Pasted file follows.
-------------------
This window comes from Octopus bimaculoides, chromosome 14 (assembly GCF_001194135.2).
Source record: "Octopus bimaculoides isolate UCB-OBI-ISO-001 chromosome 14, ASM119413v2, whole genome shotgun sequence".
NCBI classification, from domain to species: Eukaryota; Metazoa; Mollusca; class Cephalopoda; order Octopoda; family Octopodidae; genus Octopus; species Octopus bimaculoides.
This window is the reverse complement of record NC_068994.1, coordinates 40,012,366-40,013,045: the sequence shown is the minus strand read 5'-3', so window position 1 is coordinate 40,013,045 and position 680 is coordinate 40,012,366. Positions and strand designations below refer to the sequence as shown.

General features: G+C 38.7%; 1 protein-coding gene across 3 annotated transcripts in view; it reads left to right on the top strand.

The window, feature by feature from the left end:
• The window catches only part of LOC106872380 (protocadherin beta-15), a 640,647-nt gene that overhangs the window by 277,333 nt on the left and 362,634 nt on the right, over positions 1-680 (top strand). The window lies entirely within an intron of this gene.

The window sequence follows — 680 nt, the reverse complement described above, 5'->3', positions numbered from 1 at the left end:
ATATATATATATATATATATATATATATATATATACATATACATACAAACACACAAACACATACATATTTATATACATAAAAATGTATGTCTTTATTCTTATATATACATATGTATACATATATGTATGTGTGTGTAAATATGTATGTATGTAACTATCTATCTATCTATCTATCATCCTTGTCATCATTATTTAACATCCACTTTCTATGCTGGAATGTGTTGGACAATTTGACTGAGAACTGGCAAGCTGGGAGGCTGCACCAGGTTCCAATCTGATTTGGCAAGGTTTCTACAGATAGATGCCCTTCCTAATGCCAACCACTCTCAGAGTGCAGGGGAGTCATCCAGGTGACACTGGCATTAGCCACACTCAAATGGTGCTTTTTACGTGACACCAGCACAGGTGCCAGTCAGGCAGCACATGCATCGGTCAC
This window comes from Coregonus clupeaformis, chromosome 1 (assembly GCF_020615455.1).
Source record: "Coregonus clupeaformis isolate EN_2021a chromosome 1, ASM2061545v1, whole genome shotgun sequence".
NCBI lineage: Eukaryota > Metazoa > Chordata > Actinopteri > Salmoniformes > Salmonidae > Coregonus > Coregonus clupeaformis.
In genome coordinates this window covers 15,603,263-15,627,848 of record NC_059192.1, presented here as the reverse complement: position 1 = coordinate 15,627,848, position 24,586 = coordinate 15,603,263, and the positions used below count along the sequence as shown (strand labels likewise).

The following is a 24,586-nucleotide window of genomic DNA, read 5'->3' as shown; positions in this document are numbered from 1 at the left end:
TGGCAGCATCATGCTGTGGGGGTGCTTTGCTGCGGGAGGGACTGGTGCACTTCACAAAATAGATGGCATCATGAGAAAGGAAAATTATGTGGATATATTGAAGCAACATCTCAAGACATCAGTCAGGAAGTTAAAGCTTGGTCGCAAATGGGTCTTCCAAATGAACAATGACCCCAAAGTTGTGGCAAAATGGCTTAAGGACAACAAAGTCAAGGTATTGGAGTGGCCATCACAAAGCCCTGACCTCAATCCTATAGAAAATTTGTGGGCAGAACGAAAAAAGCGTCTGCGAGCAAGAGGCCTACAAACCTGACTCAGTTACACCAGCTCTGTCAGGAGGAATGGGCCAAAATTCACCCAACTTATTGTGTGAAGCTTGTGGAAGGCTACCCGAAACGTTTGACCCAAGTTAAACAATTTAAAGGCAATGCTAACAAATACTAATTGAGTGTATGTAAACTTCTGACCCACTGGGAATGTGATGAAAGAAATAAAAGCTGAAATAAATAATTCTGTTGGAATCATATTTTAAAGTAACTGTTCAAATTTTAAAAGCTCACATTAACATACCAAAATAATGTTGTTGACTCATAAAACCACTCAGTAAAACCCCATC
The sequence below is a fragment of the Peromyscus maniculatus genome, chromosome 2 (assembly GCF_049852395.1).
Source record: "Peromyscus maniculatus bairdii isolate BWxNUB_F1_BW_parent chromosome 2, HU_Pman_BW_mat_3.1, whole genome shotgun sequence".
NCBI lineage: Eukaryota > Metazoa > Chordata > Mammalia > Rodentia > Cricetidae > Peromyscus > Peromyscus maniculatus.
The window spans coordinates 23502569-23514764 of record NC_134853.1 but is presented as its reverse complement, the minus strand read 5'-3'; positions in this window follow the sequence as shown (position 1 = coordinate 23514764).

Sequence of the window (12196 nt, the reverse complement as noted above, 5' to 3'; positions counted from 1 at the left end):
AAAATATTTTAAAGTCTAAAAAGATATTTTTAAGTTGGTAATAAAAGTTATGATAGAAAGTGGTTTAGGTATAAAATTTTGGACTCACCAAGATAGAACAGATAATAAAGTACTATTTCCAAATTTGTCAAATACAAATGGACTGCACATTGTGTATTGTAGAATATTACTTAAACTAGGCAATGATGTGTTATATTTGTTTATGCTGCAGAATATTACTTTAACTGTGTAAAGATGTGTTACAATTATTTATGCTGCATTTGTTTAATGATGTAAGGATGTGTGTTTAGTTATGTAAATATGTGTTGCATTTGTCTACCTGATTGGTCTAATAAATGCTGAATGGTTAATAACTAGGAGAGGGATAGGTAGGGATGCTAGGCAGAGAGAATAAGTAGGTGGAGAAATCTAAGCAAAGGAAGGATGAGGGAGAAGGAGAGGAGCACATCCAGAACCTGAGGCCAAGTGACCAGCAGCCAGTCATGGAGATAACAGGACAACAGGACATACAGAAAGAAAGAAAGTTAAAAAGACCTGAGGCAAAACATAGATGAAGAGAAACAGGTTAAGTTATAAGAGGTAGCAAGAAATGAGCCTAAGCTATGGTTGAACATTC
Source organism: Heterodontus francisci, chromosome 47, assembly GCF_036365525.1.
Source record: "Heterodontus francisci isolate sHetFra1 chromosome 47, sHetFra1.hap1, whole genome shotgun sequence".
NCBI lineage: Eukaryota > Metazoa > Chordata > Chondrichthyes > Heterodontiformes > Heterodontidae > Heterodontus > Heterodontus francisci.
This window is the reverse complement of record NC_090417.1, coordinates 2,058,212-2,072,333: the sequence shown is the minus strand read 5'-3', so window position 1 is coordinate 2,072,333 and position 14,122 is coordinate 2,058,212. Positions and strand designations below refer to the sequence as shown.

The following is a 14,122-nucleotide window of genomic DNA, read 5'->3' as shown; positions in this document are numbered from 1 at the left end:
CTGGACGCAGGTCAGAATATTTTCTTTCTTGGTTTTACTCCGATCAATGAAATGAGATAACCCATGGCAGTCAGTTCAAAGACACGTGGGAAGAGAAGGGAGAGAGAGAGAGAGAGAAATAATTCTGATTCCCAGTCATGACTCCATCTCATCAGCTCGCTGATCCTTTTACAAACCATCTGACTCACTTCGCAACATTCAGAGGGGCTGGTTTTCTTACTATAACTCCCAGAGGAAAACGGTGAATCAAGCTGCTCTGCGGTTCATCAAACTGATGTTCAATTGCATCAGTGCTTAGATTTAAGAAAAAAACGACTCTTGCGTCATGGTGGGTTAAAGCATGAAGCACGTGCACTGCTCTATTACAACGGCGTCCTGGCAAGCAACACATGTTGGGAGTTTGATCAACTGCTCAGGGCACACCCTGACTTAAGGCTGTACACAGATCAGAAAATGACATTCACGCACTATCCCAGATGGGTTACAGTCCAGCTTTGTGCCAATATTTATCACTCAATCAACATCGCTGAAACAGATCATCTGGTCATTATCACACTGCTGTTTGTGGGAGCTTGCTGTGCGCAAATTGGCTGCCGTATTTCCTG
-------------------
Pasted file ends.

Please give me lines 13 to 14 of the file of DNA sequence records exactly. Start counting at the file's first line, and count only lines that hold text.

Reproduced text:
In genome coordinates this window covers 15,603,263-15,627,848 of record NC_059192.1, presented here as the reverse complement: position 1 = coordinate 15,627,848, position 24,586 = coordinate 15,603,263, and the positions used below count along the sequence as shown (strand labels likewise).

The following is a 24,586-nucleotide window of genomic DNA, read 5'->3' as shown; positions in this document are numbered from 1 at the left end: